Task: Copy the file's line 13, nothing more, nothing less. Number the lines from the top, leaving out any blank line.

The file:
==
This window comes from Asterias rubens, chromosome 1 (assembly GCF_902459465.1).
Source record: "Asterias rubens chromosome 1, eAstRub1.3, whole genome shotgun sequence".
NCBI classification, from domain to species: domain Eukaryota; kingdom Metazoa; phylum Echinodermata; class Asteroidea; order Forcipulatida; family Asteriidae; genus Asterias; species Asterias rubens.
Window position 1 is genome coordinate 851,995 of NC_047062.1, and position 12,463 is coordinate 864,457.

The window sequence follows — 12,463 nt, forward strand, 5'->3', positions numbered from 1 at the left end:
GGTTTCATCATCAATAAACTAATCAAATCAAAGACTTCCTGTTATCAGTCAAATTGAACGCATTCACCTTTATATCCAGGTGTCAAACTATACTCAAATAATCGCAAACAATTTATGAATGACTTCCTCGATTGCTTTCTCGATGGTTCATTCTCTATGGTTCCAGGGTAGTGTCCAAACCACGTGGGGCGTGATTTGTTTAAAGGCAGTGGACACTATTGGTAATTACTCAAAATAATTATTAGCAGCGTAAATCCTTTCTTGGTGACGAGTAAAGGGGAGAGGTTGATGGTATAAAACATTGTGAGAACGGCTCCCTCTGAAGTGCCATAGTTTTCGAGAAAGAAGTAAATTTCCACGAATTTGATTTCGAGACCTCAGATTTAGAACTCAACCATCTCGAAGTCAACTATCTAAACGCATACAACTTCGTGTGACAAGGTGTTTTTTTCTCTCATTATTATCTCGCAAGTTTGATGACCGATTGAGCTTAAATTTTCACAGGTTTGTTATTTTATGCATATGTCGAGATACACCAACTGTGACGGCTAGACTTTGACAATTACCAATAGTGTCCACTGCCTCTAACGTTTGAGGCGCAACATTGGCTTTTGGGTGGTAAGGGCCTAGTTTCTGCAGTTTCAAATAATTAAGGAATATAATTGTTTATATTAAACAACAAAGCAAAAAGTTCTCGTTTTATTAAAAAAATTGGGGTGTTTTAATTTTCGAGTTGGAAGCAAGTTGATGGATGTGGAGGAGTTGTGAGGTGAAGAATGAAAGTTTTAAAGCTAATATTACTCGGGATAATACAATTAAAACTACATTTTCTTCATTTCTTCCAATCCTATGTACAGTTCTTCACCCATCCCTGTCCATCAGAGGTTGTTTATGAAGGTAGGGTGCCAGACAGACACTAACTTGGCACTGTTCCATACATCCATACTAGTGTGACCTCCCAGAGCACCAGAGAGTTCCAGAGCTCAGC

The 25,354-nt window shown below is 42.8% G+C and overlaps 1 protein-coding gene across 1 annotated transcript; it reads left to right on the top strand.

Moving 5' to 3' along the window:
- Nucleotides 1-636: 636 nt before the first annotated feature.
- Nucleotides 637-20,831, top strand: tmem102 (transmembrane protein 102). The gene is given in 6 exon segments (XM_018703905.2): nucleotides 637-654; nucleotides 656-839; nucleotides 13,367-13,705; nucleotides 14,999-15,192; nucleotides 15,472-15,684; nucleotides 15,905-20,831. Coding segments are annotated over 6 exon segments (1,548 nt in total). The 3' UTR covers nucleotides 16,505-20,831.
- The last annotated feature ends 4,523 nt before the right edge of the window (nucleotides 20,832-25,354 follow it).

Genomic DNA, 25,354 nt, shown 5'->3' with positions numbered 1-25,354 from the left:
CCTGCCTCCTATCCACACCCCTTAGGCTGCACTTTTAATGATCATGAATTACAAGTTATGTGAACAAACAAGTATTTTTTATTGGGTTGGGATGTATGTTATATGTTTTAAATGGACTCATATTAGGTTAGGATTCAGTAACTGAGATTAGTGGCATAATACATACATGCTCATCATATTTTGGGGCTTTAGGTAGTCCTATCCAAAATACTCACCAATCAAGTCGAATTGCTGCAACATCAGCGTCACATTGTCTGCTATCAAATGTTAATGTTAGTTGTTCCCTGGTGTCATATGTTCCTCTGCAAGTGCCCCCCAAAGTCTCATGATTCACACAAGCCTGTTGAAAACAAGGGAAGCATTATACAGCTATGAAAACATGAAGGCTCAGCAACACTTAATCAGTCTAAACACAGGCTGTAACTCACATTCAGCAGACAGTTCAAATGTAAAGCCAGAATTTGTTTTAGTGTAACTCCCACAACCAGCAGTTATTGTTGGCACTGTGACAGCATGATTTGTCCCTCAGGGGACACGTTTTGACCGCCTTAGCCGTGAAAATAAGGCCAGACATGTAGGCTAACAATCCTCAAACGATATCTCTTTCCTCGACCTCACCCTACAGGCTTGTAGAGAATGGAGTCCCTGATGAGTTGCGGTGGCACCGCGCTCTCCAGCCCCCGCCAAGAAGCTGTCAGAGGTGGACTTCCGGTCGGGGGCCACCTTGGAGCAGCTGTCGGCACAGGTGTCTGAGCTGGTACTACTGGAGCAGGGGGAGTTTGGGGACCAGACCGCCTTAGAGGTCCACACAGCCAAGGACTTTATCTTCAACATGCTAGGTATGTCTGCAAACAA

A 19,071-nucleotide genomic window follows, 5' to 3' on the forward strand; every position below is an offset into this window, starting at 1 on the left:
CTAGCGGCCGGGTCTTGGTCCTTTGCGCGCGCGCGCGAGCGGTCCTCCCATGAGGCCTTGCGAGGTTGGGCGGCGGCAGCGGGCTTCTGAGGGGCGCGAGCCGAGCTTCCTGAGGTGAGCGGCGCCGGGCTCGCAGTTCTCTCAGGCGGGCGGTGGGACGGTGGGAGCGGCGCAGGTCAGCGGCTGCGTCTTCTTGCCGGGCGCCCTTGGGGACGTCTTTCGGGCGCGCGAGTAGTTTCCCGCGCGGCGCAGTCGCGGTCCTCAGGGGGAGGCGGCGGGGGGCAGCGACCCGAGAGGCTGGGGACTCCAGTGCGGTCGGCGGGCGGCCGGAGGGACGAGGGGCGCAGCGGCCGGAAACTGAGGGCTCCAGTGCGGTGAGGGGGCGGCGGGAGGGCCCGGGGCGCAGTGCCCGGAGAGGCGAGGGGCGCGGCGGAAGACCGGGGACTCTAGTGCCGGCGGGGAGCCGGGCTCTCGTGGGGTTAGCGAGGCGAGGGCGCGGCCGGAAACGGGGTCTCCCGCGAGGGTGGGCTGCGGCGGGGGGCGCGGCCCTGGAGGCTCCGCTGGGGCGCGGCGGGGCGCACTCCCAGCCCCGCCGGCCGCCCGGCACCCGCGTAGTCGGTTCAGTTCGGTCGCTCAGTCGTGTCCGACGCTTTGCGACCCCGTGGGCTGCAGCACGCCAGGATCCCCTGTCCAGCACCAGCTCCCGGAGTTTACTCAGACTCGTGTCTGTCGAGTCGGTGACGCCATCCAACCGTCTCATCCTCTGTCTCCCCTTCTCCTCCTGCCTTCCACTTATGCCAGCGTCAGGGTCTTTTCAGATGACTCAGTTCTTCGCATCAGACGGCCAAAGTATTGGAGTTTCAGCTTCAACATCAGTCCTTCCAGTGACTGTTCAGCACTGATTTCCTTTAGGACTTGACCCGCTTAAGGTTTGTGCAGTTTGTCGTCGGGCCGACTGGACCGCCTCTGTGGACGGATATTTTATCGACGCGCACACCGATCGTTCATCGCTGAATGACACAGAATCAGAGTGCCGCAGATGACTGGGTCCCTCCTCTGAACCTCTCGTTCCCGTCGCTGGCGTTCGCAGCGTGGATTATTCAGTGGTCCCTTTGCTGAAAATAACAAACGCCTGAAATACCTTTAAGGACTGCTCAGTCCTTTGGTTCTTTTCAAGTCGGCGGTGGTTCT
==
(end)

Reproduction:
CCTGCCTCCTATCCACACCCCTTAGGCTGCACTTTTAATGATCATGAATTACAAGTTATGTGAACAAACAAGTATTTTTTATTGGGTTGGGATGTATGTTATATGTTTTAAATGGACTCATATTAGGTTAGGATTCAGTAACTGAGATTAGTGGCATAATACATACATGCTCATCATATTTTGGGGCTTTAGGTAGTCCTATCCAAAATACTCACCAATCAAGTCGAATTGCTGCAACATCAGCGTCACATTGTCTGCTATCAAATGTTAATGTTAGTTGTTCCCTGGTGTCATATGTTCCTCTGCAAGTGCCCCCCAAAGTCTCATGATTCACACAAGCCTGTTGAAAACAAGGGAAGCATTATACAGCTATGAAAACATGAAGGCTCAGCAACACTTAATCAGTCTAAACACAGGCTGTAACTCACATTCAGCAGACAGTTCAAATGTAAAGCCAGAATTTGTTTTAGTGTAACTCCCACAACCAGCAGTTATTGTTGGCACTGTGACAGCATGATTTGTCCCTCAGGGGACACGTTTTGACCGCCTTAGCCGTGAAAATAAGGCCAGACATGTAGGCTAACAATCCTCAAACGATATCTCTTTCCTCGACCTCACCCTACAGGCTTGTAGAGAATGGAGTCCCTGATGAGTTGCGGTGGCACCGCGCTCTCCAGCCCCCGCCAAGAAGCTGTCAGAGGTGGACTTCCGGTCGGGGGCCACCTTGGAGCAGCTGTCGGCACAGGTGTCTGAGCTGGTACTACTGGAGCAGGGGGAGTTTGGGGACCAGACCGCCTTAGAGGTCCACACAGCCAAGGACTTTATCTTCAACATGCTAGGTATGTCTGCAAACAA